Donald Trump says Russia should be at the negotiating table in the G7 meeting whether the world powers “like it or not.”
The US president made the statement as he was preparing to fly to Canada for the summit.
“It used to be [the] G8 because Russia was in it, now Russia isn’t in it… But Russia should be in this meeting. Why are we having a meeting while Russia isn’t at the meeting,” the US leader told reporters, adding that he will recommend Russia’s inclusion in the summit. “Whether you like it or not, it may not be politically correct, but we have a world to run. And it’s the G7, which used to be the G8, threw Russia out, they should let Russia come back in because we should have Russia at the negotiating table,” he stated.
The 44th G7 summit is due to open in La Malbaie, Quebec. The summit has received significant attention due to a major decline in relations between the leaders of the participating states. French President Emmanuel Macron struck a hostile tone against Trump, saying that the US could be kicked out of the G7.
UK Prime Minister Theresa May may not be on the list of world leaders scheduled for bilateral meetings with Trump on the sidelines of the summit, due to an apparent rift in the ‘special relationship.’
After Quebec, Trump is headed to Singapore for a historic summit with North Korean leader Kim Jong-un.
On South Lawn before departing for Canada, Trump calls for Russia to be reinstated in G-8 (which has been the G-7 since the annexation of Crimea)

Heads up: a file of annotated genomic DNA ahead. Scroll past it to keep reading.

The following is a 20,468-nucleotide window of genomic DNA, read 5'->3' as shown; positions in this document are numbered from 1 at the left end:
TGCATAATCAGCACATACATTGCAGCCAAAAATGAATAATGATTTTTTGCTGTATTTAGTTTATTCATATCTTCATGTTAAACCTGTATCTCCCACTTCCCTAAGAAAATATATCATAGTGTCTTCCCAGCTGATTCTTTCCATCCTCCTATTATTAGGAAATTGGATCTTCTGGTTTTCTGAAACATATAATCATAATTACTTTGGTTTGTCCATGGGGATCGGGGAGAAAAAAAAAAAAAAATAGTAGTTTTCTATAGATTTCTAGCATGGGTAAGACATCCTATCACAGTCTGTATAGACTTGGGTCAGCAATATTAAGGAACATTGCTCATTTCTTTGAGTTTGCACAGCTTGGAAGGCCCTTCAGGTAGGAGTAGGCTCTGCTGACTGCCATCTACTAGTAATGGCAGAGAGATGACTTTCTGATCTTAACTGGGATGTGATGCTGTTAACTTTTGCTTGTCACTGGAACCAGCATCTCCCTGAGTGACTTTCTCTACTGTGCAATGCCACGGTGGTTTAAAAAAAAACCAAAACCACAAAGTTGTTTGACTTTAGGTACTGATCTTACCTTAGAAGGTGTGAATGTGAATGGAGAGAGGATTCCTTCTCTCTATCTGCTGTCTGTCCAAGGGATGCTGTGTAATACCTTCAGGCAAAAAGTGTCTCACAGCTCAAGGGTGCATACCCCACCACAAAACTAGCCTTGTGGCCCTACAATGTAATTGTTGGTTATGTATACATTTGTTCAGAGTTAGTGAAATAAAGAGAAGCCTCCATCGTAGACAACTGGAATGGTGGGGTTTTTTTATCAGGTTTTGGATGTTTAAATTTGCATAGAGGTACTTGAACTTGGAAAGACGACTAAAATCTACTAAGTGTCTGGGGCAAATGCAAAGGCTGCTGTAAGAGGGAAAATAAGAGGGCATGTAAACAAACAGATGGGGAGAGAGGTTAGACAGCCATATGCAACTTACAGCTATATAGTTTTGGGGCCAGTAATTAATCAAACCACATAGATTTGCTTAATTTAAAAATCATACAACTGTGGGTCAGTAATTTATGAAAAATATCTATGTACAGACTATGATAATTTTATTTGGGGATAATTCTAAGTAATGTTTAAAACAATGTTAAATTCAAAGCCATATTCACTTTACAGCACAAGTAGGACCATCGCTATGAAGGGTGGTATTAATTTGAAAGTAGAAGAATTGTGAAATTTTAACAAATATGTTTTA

— Zeke Miller (@ZekeJMiller) June 8, 2018
Trump’s statement was backed by the newly sworn-in Italian prime Minister Giuseppe Conte. “I agree with US President Donald Trump: Russia should be back in the G8. It is in everyone’s interest,” he wrote on Twitter.
The G7 is a forum of major industrialized nations – including the US, UK, France, Germany, Canada, Italy, and Japan – which meet annually to discuss international issues.
The EU also attends the meetings. Russia was part of the group for a number of years, during which it was called the G8. It became the G7 again in 2014, when Western nations accused Russia of meddling in the Ukrainian conflict and refused to visit the group’s summit in Sochi.
Interest in dialog with the Kremlin has been expressed by a number of lawmakers from G7 countries. Thus in April of this year, the head of the parliamentary faction of the Left Party in Germany, Sahra Wagenknecht, stated that Russia should be invited to return to the G7. Her appeal was supported by another opposition MP, Alexander Graf Lambsdorff, who said that “it is reasonable to strengthen and to better organize a dialog with Russia.”